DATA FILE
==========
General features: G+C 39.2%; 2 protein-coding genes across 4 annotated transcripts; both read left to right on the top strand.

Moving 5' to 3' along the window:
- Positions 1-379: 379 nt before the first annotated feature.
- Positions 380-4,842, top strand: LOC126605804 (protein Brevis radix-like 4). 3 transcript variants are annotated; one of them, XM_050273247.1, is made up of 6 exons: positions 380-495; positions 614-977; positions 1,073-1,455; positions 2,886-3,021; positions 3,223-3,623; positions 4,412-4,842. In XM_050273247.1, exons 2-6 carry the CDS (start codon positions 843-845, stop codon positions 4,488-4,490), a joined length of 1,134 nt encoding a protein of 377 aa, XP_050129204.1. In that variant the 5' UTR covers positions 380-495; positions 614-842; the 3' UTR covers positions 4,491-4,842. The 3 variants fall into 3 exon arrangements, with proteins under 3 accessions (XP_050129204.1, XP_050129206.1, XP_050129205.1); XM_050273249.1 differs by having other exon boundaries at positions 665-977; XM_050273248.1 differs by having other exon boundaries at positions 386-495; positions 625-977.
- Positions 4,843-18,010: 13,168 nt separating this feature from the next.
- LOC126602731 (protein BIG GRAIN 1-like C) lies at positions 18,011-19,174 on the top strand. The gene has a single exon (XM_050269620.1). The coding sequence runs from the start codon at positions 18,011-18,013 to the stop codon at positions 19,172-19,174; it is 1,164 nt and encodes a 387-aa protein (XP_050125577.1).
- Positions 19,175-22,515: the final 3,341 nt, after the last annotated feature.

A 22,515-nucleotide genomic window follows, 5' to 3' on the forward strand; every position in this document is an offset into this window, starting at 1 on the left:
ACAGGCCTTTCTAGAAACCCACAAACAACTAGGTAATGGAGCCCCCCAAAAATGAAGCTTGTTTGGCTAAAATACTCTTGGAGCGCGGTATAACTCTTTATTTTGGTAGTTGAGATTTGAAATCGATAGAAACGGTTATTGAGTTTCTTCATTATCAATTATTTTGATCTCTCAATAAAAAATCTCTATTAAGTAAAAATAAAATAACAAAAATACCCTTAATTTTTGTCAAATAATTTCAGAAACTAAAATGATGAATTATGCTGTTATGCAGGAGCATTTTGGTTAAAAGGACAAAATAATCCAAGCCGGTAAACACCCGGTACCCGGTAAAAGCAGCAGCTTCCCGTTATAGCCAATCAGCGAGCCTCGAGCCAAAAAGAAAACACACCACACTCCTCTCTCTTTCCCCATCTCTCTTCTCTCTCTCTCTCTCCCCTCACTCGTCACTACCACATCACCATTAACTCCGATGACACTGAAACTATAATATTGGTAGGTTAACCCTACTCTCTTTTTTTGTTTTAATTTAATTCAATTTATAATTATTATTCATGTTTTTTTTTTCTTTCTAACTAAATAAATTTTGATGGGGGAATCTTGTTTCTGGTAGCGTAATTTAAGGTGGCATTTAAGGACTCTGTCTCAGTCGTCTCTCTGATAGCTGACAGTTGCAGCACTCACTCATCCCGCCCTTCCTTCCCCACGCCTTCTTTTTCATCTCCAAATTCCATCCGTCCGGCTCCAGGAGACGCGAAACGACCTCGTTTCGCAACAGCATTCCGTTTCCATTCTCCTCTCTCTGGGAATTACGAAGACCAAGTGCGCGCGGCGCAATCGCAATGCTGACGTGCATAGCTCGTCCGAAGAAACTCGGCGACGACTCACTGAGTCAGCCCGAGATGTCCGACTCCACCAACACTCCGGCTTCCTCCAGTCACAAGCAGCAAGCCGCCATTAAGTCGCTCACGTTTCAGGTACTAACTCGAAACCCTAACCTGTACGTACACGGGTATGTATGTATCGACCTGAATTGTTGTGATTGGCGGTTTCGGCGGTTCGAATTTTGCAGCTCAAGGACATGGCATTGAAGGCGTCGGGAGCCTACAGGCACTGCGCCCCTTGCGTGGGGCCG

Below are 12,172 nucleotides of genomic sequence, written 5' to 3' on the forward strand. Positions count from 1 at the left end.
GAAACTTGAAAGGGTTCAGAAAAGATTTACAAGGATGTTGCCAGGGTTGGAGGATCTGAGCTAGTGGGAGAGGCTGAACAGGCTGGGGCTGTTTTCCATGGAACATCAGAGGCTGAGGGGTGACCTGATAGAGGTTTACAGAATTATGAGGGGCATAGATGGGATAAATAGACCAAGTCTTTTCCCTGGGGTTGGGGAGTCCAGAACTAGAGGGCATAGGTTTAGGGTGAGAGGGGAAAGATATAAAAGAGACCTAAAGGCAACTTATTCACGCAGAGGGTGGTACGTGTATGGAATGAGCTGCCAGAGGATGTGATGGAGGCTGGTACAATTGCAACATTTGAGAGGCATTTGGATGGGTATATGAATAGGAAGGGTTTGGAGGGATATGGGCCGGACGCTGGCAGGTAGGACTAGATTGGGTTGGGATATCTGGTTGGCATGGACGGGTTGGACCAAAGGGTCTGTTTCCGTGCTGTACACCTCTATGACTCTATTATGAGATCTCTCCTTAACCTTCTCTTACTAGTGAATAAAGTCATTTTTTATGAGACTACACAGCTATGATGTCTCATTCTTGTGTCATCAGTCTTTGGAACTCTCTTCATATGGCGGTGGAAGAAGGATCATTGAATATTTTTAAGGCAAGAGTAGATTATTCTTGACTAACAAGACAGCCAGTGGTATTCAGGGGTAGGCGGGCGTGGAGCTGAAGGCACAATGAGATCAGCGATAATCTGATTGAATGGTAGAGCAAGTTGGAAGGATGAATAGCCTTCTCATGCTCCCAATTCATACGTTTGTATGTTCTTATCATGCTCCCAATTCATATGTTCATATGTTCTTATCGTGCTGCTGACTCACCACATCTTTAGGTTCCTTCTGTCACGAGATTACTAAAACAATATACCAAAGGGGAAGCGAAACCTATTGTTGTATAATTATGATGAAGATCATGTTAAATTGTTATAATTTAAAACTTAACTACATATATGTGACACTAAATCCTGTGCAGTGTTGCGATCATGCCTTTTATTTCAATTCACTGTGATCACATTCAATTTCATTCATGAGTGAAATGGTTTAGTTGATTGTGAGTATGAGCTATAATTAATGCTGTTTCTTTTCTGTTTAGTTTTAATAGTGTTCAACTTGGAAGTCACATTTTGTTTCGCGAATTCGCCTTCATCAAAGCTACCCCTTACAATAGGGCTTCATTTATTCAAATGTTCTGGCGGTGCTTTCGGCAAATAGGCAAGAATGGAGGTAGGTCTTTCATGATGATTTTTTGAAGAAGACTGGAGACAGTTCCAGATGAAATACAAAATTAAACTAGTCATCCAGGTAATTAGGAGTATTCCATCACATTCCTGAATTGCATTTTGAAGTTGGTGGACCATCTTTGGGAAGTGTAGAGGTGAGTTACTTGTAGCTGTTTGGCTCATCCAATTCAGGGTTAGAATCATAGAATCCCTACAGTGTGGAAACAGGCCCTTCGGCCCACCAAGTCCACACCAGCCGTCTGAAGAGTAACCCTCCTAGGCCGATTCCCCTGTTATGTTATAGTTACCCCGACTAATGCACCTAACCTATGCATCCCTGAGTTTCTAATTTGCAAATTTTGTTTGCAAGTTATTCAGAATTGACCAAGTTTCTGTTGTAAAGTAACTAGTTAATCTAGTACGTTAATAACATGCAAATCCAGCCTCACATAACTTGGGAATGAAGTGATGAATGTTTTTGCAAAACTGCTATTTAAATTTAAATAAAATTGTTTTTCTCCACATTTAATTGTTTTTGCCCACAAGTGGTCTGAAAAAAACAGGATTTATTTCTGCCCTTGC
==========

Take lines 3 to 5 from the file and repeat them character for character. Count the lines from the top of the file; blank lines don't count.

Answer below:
- Positions 1-379: 379 nt before the first annotated feature.
- Positions 380-4,842, top strand: LOC126605804 (protein Brevis radix-like 4). 3 transcript variants are annotated; one of them, XM_050273247.1, is made up of 6 exons: positions 380-495; positions 614-977; positions 1,073-1,455; positions 2,886-3,021; positions 3,223-3,623; positions 4,412-4,842. In XM_050273247.1, exons 2-6 carry the CDS (start codon positions 843-845, stop codon positions 4,488-4,490), a joined length of 1,134 nt encoding a protein of 377 aa, XP_050129204.1. In that variant the 5' UTR covers positions 380-495; positions 614-842; the 3' UTR covers positions 4,491-4,842. The 3 variants fall into 3 exon arrangements, with proteins under 3 accessions (XP_050129204.1, XP_050129206.1, XP_050129205.1); XM_050273249.1 differs by having other exon boundaries at positions 665-977; XM_050273248.1 differs by having other exon boundaries at positions 386-495; positions 625-977.
- Positions 4,843-18,010: 13,168 nt separating this feature from the next.